Digital technologies have created an explosion in demand for high-quality content, and here, too, we are ahead of the pack. In 2014, we invested in next-generation digital content studio Indigenous Media – a new venture founded by award-winning film-makers Jon Avnet, Rodrigo Garcia and Jake Avnet.

It joins other investments including Media Rights Capital, which (among many other things) developed the House of Cards series for Netflix; youth-focused online content company VICE, in which we have a stake valued at approximately $300 million; and Fullscreen, the leading YouTube network with 375 million subscribers.

Contributions to 2015 media growth by countryf $m

Map showing Contributions to 2015 media growth by country $m: US: 6,666; Latin America: 1691; UK: 1,321; Middle East and Africa: 1,436; Russia: -241; India: 888; China: 7,129; Australia: 469; Japan: 985;

Source: GroupM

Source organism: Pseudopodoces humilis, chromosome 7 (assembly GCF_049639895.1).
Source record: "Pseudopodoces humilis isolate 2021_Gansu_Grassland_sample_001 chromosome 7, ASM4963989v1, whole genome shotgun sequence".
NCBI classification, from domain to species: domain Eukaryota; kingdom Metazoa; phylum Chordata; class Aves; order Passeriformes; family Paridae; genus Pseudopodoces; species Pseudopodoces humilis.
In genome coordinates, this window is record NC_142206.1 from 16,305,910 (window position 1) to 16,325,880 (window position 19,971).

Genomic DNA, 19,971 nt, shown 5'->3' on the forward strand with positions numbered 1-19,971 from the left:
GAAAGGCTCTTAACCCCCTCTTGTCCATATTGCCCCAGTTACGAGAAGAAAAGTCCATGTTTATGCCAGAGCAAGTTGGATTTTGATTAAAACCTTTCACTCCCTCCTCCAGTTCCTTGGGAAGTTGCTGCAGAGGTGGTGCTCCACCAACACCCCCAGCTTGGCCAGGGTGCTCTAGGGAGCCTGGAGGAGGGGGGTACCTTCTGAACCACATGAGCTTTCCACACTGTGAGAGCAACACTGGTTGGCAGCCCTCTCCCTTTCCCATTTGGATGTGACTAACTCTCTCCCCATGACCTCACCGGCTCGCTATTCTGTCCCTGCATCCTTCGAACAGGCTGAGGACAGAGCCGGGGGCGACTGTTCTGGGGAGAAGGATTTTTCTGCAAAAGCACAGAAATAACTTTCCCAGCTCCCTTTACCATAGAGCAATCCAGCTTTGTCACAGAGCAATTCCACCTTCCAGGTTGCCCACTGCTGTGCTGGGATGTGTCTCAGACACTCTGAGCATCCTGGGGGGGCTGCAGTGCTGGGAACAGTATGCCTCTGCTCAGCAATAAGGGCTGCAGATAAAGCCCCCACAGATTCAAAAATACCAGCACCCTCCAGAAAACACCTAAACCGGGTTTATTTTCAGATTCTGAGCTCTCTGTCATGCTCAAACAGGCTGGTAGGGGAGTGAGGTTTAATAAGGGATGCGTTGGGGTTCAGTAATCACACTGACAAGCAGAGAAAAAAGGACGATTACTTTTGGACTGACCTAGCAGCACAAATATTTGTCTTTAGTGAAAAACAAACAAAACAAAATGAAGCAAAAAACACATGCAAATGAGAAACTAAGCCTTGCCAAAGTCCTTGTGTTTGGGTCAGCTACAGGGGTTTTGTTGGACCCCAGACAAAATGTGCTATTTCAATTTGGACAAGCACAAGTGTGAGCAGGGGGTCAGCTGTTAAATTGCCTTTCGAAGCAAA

f: Forecast.

Principal sources of annual media growth 2015f


Source: GroupM

f: Forecast.

Asia Pacific (all) 11,390 45.3
North Asia 7,625 30.4
China 7,129 28.4
North America 6,963 27.7
US 6,666 26.5
Latin America 2,886 11.5
Western Europe 2,428 9.7
Brazil 1,691 6.7
Middle East & Africa 1,436 5.7
UK 1,321 5.3
ASEAN 1,289 5.1
Japan 985 3.9
India 888 3.5
Australia 469 1.9
Israel 461 1.8
Colombia 376 1.5
Hong Kong 375 1.5
Argentina 363 1.4
Indonesia 309 1.2
Vietnam 300 1.2
Canada 297 1.2
Nigeria 291 1.2
Spain 286 1.1
Philippines 280 1.1
Mexico 276 1.1
Germany 258 1.0
South Africa 253 1.0
GCC and Pan Arab 201 0.8
South Korea 25 0.1

Media time spent vs ad spend US 2013
% of time spent in media vs % of advertising spending

Bar chart showing Media time spent vs ad spend US 2013, % of time spent in media vs % of advertising spending. Print: Time spent 5%, Advertising spend 19%; Radio: Time spent 12%, Advertising spend 10%; TV: Time spent 38%, Advertising spend 45%; Internet: Time spent 25%, Advertising spend 22%; Mobile: Time spent 20%, Advertising spend 4%;